Thorpe Wagtail Case, ca 1920s

Thorpe Wagtail Case, ca 1920s

The purpose of my extensive collection of antique taxidermy is to illustrate the many diverse facets of this subject. Everything has a tale to tell, often with interesting details of its acquisition. It is hard to select a ‘favourite’, but this case of wagtails has a strong claim. It was probably set up by Charles Thorpe of Croyden (in the 1920s?), and has a tinted backdrop shading from pale blue to yellow, characteristic of cases signed by this taxidermist. Small delicate birds are a technical challenge and these are done well. The groundwork and rocks are skilfully made from newspaper. There is a pool of simulated water with gravel visible below the surface and shining ‘wet’ mud at its margin. It is a technically very competent piece of work. However, it also reflects the changing intellectual environment within which taxidermists operated in the early twentieth century. Until then, biology had focussed on classification, variation within species and evolutionary change from one to another. This required taxidermy to adopt standard poses to facilitate essentially comparative studies. The new century brought a fresh approach, with studies of behaviour and ecology becoming increasingly significant. Thus, this case not only shows what grey wagtails look like, but also where they live (beside clear water) and what they do (seek food at the water’s edge and preen their feathers when at rest). It represents a ‘habitat group’, a style of taxidermy presentation that became both fashionable and controversial in museum circles.

It used to be in the office of an antique dealer near Hampton Court. After leaving school early on Fridays, I sometimes cycled that way home to haggle with the proprietor over his selection of odd birds’ skins and eggs. He had a terrible stutter, so negotiations were slow, but gradually I exhausted his stock of small things as their prices fell below a shilling and I could afford to buy them. He had a fine hoopoe in a glass dome, and with birthday money I finally got that for ten shillings, the most I paid for any taxidermy for more than 20 years. But the wagtails were emphatically ‘nnnot for sale’. Pestered beyond tolerance Mr. LeFevre finally set a price- £2-10/-. This was absurd. It represented months of my pocket money, which also had to buy many necessary things not just sweets or stuffed birds. Then my Granny died, leaving a large selection of old porcelain ornaments that nobody in our family wanted. Sometime about 1960 the deal was done, and LeFevre took them in exchange for the case of wagtails. I may have unwittingly parted with some priceless stuff, but who cares?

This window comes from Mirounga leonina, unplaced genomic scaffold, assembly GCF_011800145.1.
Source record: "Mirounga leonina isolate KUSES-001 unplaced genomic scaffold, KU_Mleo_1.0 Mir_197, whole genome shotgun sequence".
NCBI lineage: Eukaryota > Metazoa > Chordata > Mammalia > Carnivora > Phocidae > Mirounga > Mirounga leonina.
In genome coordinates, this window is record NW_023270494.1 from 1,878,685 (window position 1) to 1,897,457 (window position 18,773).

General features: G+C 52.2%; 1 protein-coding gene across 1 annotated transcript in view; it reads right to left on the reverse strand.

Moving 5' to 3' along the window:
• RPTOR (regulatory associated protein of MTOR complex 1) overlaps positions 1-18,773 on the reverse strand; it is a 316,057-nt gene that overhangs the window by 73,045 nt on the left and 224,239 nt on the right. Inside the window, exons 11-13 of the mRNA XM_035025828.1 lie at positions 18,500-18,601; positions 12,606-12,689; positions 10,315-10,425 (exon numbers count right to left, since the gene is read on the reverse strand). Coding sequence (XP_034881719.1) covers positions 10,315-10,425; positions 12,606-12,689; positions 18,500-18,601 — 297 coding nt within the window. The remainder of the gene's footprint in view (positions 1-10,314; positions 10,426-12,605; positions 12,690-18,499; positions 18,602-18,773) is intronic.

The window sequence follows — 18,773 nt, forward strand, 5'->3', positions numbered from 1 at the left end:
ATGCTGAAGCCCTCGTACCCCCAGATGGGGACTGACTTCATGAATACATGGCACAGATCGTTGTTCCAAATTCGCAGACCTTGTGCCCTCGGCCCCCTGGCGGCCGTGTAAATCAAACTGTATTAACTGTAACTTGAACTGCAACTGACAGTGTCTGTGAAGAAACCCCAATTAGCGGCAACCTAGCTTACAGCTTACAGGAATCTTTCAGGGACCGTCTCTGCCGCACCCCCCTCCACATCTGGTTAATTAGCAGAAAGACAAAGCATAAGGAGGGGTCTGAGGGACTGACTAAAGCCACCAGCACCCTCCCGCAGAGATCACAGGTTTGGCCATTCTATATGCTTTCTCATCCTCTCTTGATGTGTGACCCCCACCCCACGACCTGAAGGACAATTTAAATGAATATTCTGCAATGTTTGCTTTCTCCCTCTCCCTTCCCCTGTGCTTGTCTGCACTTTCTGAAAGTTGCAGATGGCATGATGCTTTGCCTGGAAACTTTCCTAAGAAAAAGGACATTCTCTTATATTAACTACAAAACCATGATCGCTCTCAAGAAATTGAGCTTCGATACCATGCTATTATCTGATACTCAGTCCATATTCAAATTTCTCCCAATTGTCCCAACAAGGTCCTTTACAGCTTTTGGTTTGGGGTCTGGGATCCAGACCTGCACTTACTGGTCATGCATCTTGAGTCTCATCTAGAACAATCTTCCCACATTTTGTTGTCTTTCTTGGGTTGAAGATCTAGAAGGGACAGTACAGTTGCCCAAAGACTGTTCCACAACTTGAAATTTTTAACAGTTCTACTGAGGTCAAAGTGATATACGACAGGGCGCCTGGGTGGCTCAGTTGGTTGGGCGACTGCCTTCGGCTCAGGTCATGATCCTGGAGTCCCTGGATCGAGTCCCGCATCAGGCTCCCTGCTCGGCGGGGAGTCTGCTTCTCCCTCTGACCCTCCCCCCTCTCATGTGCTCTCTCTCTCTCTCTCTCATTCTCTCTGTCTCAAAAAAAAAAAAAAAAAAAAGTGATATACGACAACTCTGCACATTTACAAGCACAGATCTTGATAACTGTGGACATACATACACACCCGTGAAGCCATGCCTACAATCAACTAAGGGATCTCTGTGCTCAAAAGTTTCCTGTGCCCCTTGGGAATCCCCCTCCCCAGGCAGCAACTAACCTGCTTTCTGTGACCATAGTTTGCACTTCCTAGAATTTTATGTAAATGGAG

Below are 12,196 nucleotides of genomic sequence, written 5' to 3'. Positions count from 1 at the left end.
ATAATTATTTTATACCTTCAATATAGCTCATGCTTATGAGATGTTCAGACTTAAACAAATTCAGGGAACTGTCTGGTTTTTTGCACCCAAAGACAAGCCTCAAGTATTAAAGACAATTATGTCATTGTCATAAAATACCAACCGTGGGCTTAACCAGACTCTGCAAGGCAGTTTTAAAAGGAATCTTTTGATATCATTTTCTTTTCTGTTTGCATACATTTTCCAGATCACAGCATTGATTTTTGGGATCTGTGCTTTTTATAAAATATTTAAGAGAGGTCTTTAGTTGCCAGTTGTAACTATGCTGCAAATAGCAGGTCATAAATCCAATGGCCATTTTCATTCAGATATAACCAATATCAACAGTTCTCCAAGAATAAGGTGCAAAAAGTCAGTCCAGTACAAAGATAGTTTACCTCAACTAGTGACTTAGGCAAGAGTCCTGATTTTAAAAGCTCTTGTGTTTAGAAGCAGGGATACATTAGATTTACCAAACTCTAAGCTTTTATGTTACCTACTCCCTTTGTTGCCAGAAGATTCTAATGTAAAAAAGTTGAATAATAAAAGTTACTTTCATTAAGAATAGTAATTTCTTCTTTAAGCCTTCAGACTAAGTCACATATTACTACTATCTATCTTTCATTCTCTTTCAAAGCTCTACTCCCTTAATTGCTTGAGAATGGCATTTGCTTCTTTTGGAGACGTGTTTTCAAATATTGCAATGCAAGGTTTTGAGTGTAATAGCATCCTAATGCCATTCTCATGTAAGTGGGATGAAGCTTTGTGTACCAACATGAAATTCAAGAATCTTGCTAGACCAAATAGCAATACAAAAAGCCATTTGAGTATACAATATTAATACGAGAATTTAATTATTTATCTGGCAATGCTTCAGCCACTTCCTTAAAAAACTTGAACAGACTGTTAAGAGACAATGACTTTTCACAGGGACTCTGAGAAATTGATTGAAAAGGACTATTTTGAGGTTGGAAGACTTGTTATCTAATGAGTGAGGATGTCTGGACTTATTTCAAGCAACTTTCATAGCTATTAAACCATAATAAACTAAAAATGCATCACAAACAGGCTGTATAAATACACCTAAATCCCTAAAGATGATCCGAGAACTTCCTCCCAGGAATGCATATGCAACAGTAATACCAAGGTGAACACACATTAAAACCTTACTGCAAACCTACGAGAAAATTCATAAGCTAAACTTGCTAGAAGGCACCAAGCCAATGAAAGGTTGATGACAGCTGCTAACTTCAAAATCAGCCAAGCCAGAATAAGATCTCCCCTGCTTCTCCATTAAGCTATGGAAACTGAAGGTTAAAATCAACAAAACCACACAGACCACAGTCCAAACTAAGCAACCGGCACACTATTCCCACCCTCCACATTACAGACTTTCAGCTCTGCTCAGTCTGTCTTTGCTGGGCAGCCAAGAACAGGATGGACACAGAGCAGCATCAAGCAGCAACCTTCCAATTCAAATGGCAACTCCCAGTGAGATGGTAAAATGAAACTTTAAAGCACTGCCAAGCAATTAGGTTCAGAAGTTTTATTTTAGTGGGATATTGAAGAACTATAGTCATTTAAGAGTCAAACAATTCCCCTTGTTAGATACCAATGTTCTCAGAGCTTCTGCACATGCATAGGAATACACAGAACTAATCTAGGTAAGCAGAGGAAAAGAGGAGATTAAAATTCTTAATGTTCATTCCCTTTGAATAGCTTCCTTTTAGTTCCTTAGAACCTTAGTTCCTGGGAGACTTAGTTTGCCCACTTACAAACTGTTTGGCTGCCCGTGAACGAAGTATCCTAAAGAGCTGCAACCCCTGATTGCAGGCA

Further reading:

Morris, Pat, A History of Taxidermy. Art, Science, and Bad Taste, Ascot, 2010.

Ibid., Walter Potter and his Museum of Curious Taxidermy, Ascot, 2008.

Ibid., Van Ingen & Van Ingen. Artists in Taxidermy, Ascot, 2006.

Ibid., Edward Gerrard & Sons. A Taxidermy Memoir, Ascot, 2004.

Ibid., Rowland Ward: Taxidermist to the World, Ascot, 2003.


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Small delicate birds are a technical challenge and these are done well.